Hi Callum – There are many ways to use gamification as an older student. In fact, I may be wrong, but I think the gamification movement may have started with companies looking to engage their adult users. Mashable covers gamification extensively, so this is a great place to start, though it’s not specifically education-focused: I’ll let others comment about gamification ideas for adult students. They definitely exist, and on a large scale.

    • Dan Hoffman

      July 31, 2015 at 9:57 am

      Hi Callum,

      Leah is absolutely right and many companies provide gamificaton and engagement solutions for enterprises looking to motivate and reward their employees. While some classroom gamification solutions incorporate features that make it only applicable to elementary students, others are appropriate for all ages. I encourage you to check out In RedCritter achievements can be customized to fit any age while being the only COPPA compliant badging platform in the industry.

  2. Erica Armstrong

    July 30, 2015 at 9:30 pm

    I am a French teacher and spent the whole past year gamifying my classes. I agree that it was a lot of up front work and also expensive. I could not find any tools already available that fit my needs. I needed my digital badges to *not* be more work for me, but instead a part of a workflow that was efficient. I knew that if it was “one more thing” that I had to do that it would not be effective because I would fall behind with managing it.

    I ended up building my own website to manage it – – to be a complete learning management system where the badges were a natural part of the workflow. The website lists the possible badges and explains to students how to earn them, students login and submit finished work on each badges’ page to show evidence, I am notified of new submissions and have the opportunity to review them & provide feedback, and finally with one click I can award badges when evidence meets the criteria. The website automatically tallies points, publishes badges to each students’ profile, etc. It worked beautifully.

    More important than the badges themselves, my students were so motivated by having choices and having control over their class time. I trusted them to learn. And they did. They thrived.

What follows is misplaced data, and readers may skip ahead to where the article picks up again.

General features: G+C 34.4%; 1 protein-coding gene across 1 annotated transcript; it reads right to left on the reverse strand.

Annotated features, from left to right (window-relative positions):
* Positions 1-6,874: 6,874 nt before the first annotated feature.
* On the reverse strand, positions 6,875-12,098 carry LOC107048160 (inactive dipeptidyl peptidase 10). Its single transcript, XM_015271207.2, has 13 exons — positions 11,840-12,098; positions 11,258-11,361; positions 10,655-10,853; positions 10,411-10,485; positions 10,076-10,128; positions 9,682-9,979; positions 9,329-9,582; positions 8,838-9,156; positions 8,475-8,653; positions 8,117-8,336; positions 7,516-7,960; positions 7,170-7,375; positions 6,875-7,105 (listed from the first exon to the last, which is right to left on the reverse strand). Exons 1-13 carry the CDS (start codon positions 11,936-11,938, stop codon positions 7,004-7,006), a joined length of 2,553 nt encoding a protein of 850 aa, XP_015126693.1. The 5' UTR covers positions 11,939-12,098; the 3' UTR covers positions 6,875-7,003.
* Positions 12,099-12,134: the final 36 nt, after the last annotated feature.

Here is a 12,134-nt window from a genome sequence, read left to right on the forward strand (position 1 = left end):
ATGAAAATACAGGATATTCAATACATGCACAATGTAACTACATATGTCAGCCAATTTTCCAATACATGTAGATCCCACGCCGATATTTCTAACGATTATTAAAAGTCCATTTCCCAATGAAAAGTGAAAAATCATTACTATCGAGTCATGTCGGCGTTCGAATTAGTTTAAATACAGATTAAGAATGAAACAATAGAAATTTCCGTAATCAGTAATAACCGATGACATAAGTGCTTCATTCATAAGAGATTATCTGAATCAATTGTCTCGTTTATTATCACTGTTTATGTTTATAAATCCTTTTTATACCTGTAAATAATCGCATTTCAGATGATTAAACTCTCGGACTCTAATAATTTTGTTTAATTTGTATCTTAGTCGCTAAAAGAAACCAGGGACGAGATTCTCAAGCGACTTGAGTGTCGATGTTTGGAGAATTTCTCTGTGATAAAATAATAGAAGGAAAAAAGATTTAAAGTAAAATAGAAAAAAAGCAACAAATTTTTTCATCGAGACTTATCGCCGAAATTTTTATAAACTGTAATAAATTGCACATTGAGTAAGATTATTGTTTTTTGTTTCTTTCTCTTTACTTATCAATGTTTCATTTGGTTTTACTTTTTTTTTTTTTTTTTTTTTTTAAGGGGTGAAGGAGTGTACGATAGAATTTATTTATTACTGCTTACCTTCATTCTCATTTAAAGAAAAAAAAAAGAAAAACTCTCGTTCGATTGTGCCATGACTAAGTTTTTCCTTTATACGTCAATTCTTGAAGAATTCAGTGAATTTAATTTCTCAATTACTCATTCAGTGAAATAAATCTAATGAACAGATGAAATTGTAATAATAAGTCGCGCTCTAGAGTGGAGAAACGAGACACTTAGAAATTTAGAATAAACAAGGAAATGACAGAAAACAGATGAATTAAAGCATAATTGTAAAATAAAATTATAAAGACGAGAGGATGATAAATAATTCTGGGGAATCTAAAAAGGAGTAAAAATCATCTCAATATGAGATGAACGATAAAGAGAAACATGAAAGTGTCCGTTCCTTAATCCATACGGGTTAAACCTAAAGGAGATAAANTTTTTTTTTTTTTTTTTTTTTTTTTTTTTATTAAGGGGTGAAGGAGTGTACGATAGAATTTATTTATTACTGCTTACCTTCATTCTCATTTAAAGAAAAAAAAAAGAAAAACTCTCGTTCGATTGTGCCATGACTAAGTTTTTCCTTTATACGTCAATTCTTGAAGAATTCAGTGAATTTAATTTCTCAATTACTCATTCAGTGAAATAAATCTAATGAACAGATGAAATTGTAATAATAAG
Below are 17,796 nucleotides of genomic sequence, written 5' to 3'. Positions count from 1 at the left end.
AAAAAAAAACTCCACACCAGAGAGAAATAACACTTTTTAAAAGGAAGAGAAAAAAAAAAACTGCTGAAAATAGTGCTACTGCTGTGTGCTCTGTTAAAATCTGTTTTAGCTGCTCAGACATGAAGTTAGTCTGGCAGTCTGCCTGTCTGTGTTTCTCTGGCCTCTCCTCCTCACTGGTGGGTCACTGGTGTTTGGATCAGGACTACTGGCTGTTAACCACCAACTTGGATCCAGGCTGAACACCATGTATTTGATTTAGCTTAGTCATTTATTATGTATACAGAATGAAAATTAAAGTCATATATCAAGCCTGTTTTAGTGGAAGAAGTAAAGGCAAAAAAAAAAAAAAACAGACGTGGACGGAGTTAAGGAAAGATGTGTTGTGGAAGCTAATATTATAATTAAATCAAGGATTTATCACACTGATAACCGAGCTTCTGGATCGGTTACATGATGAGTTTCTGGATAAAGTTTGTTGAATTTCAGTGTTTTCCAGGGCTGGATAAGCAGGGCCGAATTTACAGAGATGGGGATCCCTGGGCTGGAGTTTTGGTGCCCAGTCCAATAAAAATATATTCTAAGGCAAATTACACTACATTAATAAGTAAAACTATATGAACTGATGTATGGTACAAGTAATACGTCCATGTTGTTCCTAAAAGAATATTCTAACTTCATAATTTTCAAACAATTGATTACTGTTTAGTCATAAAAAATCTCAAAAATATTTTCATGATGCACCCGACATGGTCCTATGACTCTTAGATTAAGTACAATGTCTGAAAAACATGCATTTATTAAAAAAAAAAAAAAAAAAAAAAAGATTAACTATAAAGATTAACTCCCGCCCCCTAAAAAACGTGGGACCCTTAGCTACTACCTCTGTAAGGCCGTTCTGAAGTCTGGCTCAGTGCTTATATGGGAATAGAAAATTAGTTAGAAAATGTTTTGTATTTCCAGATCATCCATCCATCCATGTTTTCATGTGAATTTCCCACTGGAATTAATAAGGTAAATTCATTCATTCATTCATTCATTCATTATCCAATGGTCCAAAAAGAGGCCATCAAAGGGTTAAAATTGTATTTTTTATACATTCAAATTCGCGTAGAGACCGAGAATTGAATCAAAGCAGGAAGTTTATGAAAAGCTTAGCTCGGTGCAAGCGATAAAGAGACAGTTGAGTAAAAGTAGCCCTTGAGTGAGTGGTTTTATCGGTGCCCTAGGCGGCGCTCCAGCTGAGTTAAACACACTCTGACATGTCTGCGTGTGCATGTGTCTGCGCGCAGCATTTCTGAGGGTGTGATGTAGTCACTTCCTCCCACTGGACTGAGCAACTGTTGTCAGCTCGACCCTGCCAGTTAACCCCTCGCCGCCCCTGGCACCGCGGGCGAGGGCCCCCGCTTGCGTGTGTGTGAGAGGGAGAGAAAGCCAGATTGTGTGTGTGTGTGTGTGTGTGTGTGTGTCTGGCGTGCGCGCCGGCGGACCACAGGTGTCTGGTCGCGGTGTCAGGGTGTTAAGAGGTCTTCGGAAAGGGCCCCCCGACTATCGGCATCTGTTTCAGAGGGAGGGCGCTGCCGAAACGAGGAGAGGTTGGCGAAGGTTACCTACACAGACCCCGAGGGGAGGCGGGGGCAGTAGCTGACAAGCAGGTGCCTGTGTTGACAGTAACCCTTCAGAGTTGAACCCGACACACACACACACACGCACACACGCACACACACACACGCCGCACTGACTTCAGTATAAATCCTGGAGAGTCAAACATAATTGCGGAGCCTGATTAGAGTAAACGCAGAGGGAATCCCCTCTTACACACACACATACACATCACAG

3. John Edelson

    August 2, 2015 at 9:42 am

    I have a slightly different take on Gamification. I think making a game out of a learning activity is a concept that predates the use of digital technology. I went to school in England which like in the Harry Potter books, had an ongoing color war which made a competition, a game, out of many school activities.

    Teachers for years have been holding spelling bees and using other games to add some zest to learning. There were popular consumer educational games such as The Phonics Games.

    It’s true that the use of technology and the powerful example of videos games has added vast amounts of excitement to the idea of making education more engaging, more of a game. Personally, I switched over a decade ago from making Playstation games to educational games. As an aside, for many employers, there’s also an effort to gamily work.

    I run a popular digital learning service which gamifies word study. This means that we have over 35 learning activities and games which can be used to help students learn words, improve spelling, build phonics skills, and to generally automate the study, assessment, and record keeping associated with building some literacy skills.

  4. Karl Kapp

    August 4, 2015 at 6:48 am

    While I agree that gamification can include points, badges and leaderboards, I think that is only one part of gamification. I believe that there are two types of gamification. One is structural gamification which is when a game “structure” is placed around content. Awarding points for correctly spelling words or giving badges for mastering some type of learning but, in reality, no one plays a game just for points or badges. People play games because of the challenge, sense of mastery and enjoyment of collaborating or competing with others. This brings me to the other type of gamification which is structural gamification. In structural gamification,the content itself is made to be more game-like. So, instead of starting a lesson with instructional objectives, one starts the lesson with a challenge or a mystery. Stories are used to draw the learners into the content and immediate feedback and scaffolding are presented to move students from concept to concept. And, no, it doesn’t have to be digital. Digital helps because it is more scalable but good/great teachers have been “gamifying” instruction for decades if not longer. And the absolute best is to allow/encourage student to create their own gamified lesson and have others play it to learn. To learn more about the gamification of learning and instruction check out these resources: and

    • Lakshmi Sudarsan

      August 5, 2015 at 7:13 am

      It great to read comments and insights from experts in the area. Do you have any thoughts on how the structure of gamification changes while we are addressing different age groups. To be more specific, it’s popular knowledge that the concept of reward / badges is a strong motivator for kids to attempt games. How do you design games for different age groups while still maintaining the structural integrity of game design and making sure the activity ultimately is building on the strengths it was designed for? Any books or studies you can recommend that sheds some light into that will be very helpful.